Try This: There are different ways to prepare the cabbage leaves (and I think I took the more difficult route). If I am correct, you can actually cook the entire cabbage head and then separate the leaves, rather than the other way around. This might make separating the leaves easier, and therefore avoid rips and tears along the way.

The alternative to making cabbage rolls in a crock pot is, of course, the oven. The standard temperature and cook time for (most) recipes is 350 degrees F for 40-45 minutes. 

What's your go-to comfort food?

DISCLAIMER: I am not a nutritionist, physician, or any kind of health professional. Everything that you find on my blog is based on my own knowledge and opinion. If you require specific health and fitness advice, please seek a qualified health professional.

Tuesday, 16 October 2012


I like running. I like running on a crisp autumn day. I like running to clear my mind (and how a good long run can magically turn my irrational thoughts rational). I like running for fitness, both the superficial and heart-healthy kind. And, I like running with a buddy, who can motivate me even on the earliest (and sometimes chilliest) of mornings.

Thanks to my friend L, I've been running a lot more lately. And when I run a lot, I tend to burn a lot of extra calories and lean out quite nicely (!). That said, while most of us are happy to lose a few inches around our waists, when I'm running as much as I have been lately, I start to fear the loss of one thing: my butt.

Oh no, you didn't.

If there's one thing I don't like about running, it's the potential to lose that nicely formed curvature I've worked so hard for just to be left with this blah bump flat surface that limits any potential of filling out a string bikini and warrants very few dance moves (what's the point?!). Plus, as an actor, you can understand how wanting to "look good" might play a factor in all of this.

I spent one summer running a lot. And while I was able to lose the extra weight I put on in the first two years of my undergraduate degree, my backside had dwindled down to nothing. There I was - ten pounds lighter and without a single curve. No posterior. No derrière.  No junk in the trunk. Nada. It was gone.

Genetically, I think I could go either way on the butt bandwagon. Round or flat? I'm Portuguese and Chinese, you figure it out. Regardless, running as much as I did that summer really showed me what a lot of cardio and a lack of strength exercises can do to shaping my natural physique (whatever that may be). In order to get my butt back, I employed a couple of simple exercises. Cue: squats, lunges, more squats, even more lunges.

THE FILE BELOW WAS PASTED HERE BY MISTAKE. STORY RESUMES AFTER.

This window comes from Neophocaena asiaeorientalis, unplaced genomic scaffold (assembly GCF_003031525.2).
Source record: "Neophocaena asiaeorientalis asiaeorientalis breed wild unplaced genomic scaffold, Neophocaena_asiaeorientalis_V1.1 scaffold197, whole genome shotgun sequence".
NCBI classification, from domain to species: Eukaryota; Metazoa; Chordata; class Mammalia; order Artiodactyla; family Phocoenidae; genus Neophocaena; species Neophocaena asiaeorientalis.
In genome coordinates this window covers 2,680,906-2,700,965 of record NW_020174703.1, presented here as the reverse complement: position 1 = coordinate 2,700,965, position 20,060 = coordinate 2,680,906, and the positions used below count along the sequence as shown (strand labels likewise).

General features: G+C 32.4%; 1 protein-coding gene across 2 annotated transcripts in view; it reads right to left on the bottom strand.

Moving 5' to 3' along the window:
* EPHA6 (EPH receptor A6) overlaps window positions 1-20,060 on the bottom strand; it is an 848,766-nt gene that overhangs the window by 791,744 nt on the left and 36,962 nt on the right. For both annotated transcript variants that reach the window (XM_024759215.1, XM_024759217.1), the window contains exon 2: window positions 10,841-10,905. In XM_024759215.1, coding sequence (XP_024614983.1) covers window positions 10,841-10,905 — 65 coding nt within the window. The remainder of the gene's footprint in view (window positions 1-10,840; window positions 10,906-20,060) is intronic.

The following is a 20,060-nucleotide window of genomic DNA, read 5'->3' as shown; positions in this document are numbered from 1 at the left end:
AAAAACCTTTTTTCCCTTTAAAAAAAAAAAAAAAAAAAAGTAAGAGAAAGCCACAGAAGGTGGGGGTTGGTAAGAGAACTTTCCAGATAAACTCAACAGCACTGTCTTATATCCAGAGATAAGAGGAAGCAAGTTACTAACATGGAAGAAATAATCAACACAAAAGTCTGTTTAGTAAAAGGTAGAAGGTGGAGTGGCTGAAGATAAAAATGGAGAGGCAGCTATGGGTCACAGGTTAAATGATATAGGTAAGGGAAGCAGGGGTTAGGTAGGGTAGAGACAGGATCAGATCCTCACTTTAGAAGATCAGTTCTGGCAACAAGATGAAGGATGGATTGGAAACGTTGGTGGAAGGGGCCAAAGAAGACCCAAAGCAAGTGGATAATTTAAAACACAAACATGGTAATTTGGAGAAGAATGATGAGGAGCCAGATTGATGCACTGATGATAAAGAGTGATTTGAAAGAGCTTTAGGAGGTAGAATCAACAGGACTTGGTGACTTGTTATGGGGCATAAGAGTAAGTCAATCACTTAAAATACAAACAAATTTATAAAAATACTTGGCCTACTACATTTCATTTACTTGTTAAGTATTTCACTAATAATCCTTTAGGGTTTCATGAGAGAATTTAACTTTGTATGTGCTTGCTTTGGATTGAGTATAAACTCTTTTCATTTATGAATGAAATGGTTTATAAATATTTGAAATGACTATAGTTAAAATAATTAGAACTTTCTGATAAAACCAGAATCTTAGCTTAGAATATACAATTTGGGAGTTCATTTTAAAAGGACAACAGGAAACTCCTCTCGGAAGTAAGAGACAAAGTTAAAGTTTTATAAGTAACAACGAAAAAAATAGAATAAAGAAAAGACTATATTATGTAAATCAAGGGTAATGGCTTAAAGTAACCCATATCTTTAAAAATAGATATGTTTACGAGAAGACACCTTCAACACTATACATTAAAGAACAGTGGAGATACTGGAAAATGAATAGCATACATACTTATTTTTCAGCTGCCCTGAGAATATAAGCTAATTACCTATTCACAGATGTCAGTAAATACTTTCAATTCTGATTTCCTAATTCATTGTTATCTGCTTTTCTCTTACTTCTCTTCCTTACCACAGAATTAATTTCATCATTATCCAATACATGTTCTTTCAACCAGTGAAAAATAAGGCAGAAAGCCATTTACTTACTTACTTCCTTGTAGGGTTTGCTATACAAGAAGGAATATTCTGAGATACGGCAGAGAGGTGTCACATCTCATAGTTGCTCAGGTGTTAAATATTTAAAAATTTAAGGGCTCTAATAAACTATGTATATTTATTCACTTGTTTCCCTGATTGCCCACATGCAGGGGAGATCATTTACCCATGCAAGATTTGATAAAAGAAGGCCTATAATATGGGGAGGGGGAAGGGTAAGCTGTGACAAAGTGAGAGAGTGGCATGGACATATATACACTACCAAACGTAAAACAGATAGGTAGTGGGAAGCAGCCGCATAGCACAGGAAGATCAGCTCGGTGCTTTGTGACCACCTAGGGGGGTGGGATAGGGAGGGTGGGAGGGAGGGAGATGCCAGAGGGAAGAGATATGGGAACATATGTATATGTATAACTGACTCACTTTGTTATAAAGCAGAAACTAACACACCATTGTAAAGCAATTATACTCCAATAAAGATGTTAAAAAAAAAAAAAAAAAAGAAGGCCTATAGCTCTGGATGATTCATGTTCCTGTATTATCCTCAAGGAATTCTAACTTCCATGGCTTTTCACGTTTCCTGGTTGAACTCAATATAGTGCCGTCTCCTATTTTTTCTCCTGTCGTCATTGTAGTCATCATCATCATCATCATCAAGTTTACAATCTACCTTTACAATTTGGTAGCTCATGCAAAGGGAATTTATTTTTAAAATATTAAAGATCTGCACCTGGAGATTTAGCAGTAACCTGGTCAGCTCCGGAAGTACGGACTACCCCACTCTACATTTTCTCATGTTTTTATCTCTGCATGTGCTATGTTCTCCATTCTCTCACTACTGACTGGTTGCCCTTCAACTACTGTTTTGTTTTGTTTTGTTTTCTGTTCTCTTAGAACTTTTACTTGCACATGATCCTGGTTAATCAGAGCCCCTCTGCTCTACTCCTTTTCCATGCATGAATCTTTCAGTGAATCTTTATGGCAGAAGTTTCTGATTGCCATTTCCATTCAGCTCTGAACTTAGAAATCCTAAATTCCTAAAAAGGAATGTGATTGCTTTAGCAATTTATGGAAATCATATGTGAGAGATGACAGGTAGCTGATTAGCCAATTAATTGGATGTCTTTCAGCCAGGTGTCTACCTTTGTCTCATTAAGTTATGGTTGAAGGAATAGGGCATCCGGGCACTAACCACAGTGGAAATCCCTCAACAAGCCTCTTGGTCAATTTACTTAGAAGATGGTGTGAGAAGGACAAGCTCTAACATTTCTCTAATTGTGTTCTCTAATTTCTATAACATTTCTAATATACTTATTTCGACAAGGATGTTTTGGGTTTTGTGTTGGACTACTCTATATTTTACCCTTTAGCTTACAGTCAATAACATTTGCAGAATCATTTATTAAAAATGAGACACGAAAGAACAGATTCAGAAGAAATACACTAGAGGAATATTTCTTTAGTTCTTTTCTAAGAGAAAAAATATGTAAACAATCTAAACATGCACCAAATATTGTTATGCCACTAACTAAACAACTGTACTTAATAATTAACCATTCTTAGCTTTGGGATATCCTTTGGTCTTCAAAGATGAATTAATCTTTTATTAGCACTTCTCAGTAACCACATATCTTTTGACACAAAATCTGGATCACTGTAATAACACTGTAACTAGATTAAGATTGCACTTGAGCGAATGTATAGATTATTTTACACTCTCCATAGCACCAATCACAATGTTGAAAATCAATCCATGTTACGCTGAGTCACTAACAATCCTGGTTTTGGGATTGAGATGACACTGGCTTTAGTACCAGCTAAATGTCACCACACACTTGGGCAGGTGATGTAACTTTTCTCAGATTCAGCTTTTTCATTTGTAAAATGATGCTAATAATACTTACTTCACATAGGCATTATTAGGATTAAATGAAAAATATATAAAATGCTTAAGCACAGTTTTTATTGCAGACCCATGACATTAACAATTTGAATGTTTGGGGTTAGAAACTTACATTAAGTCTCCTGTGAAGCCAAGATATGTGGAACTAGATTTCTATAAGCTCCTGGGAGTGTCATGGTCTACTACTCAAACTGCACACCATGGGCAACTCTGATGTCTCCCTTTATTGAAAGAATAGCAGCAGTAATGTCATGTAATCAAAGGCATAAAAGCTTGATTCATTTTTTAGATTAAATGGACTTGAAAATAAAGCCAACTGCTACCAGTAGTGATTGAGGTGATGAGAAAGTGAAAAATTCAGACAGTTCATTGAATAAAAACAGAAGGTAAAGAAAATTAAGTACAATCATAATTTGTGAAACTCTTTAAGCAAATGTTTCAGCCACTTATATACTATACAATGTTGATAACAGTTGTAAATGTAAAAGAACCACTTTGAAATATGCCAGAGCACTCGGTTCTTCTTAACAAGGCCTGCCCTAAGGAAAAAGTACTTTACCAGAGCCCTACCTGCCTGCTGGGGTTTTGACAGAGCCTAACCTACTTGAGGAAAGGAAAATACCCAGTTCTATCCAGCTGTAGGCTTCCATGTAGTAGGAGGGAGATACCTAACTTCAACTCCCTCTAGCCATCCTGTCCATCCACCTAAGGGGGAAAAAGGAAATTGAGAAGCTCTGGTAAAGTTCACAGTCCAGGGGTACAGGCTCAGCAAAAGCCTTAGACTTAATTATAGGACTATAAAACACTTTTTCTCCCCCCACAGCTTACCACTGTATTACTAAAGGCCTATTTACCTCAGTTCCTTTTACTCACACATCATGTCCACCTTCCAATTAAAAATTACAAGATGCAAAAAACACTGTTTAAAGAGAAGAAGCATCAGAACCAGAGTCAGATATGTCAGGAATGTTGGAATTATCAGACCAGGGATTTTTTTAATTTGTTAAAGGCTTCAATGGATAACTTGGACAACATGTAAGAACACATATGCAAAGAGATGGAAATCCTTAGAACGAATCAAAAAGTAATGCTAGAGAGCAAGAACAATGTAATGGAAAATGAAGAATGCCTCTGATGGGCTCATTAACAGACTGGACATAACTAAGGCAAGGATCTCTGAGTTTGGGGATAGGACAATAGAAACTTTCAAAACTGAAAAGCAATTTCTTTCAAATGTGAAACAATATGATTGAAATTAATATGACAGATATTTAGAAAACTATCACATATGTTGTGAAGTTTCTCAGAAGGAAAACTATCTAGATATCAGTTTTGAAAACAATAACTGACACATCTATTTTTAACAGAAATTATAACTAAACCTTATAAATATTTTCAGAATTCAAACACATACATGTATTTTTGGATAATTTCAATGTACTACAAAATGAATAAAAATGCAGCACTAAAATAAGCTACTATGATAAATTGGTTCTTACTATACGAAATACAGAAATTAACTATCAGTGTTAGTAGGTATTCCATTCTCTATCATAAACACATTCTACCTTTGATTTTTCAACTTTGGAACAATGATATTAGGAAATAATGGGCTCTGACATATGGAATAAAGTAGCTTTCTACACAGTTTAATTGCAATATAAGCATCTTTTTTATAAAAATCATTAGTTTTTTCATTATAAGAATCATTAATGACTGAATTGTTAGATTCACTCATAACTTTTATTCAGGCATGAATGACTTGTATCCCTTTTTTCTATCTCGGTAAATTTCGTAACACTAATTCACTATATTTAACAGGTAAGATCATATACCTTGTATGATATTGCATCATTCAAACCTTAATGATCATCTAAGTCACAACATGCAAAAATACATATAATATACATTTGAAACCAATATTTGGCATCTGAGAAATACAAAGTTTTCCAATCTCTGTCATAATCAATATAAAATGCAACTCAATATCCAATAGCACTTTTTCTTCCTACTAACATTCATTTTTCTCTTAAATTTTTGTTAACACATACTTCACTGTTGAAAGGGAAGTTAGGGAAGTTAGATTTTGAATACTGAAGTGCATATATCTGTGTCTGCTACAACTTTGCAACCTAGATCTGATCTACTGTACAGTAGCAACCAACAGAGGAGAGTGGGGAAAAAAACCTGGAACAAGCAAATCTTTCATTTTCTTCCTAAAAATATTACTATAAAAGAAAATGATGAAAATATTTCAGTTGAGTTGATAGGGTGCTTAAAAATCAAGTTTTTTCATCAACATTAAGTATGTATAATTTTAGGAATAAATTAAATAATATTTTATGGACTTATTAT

Obviously, I began  to worship squats and lunges.

And now that I'm running a lot more again, I've amped up my workouts to always include some kind of lower body exercises (squats and lunges evidently being my favourites).

I threw together this lower body workout a couple of weeks ago. I like it because it's quick and straight forward. It's 100 reps each of five different exercises, for a total of 500 reps (hence Lower Body Blast 500).  It is entirely up to you how you would like to complete the 500 reps. If you find it too difficult to do all 100 reps of one exercise at a time, split the workout up into two, three, or even four rounds. For example, you could do 25 reps of each exercise four times through, still completing a total of 500 reps.

This workout is meant to exhaust the leg muscles and get that booty burning, so regardless of how you complete the workout it should be very challenging. I chose to do 100 reps of each exercise straight through, and was definitely struggling near the end.

Include this routine as part of a larger workout! Or if you don't have much time, this routine is also great on its own. By the time you're finished, your legs and butt should be burning (my hamstrings were sore three days later!).

Lower Body Blast 500
Do 100 reps of each exercise:

Sumo Squat Kicks

Jump Lunges

Jump Squats

Dumbbell Deadlifts

Single-Leg Pulses

As you can see, there's no video for this workout. Instead, I've included a link for each exercise. In case you're not sure what the exercise is or you just want some further instruction about form and function, click on each exercise and it will take you to a short demonstration.

Hey, look! My love for a shapely behind isn't anything new - check out this post from my former blog.

image via women's health mag

DISCLAIMER: I am not a nutritionist, physician, or any kind of health professional. Everything that you find on my blog is based on my own knowledge and opinion. If you require specific health and fitness advice, please seek a qualified health professional.

Monday, 15 October 2012


I'm two-thirds of the way to completing my first Whole30 and while I had a few slip ups during week two, I've stayed strong since - and so why give up now, right? The next week and a half should feel like a piece of cake.

Huh, did someone say cake?